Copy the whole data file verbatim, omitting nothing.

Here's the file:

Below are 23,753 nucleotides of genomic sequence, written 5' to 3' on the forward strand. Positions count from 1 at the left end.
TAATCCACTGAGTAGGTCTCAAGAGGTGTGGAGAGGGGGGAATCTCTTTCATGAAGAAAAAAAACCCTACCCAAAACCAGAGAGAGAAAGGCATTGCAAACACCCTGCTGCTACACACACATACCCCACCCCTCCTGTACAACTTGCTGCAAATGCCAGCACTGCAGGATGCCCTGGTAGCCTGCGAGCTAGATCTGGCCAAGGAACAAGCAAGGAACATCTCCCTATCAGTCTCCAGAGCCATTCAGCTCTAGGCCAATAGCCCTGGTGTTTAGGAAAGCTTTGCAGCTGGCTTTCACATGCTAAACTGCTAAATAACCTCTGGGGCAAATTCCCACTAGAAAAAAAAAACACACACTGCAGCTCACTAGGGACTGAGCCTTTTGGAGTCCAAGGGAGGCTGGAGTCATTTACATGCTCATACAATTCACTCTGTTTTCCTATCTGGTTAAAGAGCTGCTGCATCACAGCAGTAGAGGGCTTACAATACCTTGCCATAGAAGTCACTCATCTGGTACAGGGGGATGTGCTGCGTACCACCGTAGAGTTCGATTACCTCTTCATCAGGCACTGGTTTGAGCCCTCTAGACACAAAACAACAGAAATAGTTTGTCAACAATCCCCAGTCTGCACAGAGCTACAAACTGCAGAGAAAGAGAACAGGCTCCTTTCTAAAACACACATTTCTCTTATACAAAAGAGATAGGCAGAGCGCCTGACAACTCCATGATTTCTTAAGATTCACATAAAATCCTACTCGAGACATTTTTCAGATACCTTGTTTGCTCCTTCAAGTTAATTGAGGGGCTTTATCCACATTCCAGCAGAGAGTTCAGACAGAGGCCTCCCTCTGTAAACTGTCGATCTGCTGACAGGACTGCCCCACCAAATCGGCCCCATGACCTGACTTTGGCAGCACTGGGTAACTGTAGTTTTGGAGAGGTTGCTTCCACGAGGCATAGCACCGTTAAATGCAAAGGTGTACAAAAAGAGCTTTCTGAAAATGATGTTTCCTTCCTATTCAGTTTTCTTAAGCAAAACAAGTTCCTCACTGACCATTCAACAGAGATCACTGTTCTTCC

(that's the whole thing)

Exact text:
Below are 23,753 nucleotides of genomic sequence, written 5' to 3' on the forward strand. Positions count from 1 at the left end.
TAATCCACTGAGTAGGTCTCAAGAGGTGTGGAGAGGGGGGAATCTCTTTCATGAAGAAAAAAAACCCTACCCAAAACCAGAGAGAGAAAGGCATTGCAAACACCCTGCTGCTACACACACATACCCCACCCCTCCTGTACAACTTGCTGCAAATGCCAGCACTGCAGGATGCCCTGGTAGCCTGCGAGCTAGATCTGGCCAAGGAACAAGCAAGGAACATCTCCCTATCAGTCTCCAGAGCCATTCAGCTCTAGGCCAATAGCCCTGGTGTTTAGGAAAGCTTTGCAGCTGGCTTTCACATGCTAAACTGCTAAATAACCTCTGGGGCAAATTCCCACTAGAAAAAAAAAACACACACTGCAGCTCACTAGGGACTGAGCCTTTTGGAGTCCAAGGGAGGCTGGAGTCATTTACATGCTCATACAATTCACTCTGTTTTCCTATCTGGTTAAAGAGCTGCTGCATCACAGCAGTAGAGGGCTTACAATACCTTGCCATAGAAGTCACTCATCTGGTACAGGGGGATGTGCTGCGTACCACCGTAGAGTTCGATTACCTCTTCATCAGGCACTGGTTTGAGCCCTCTAGACACAAAACAACAGAAATAGTTTGTCAACAATCCCCAGTCTGCACAGAGCTACAAACTGCAGAGAAAGAGAACAGGCTCCTTTCTAAAACACACATTTCTCTTATACAAAAGAGATAGGCAGAGCGCCTGACAACTCCATGATTTCTTAAGATTCACATAAAATCCTACTCGAGACATTTTTCAGATACCTTGTTTGCTCCTTCAAGTTAATTGAGGGGCTTTATCCACATTCCAGCAGAGAGTTCAGACAGAGGCCTCCCTCTGTAAACTGTCGATCTGCTGACAGGACTGCCCCACCAAATCGGCCCCATGACCTGACTTTGGCAGCACTGGGTAACTGTAGTTTTGGAGAGGTTGCTTCCACGAGGCATAGCACCGTTAAATGCAAAGGTGTACAAAAAGAGCTTTCTGAAAATGATGTTTCCTTCCTATTCAGTTTTCTTAAGCAAAACAAGTTCCTCACTGACCATTCAACAGAGATCACTGTTCTTCC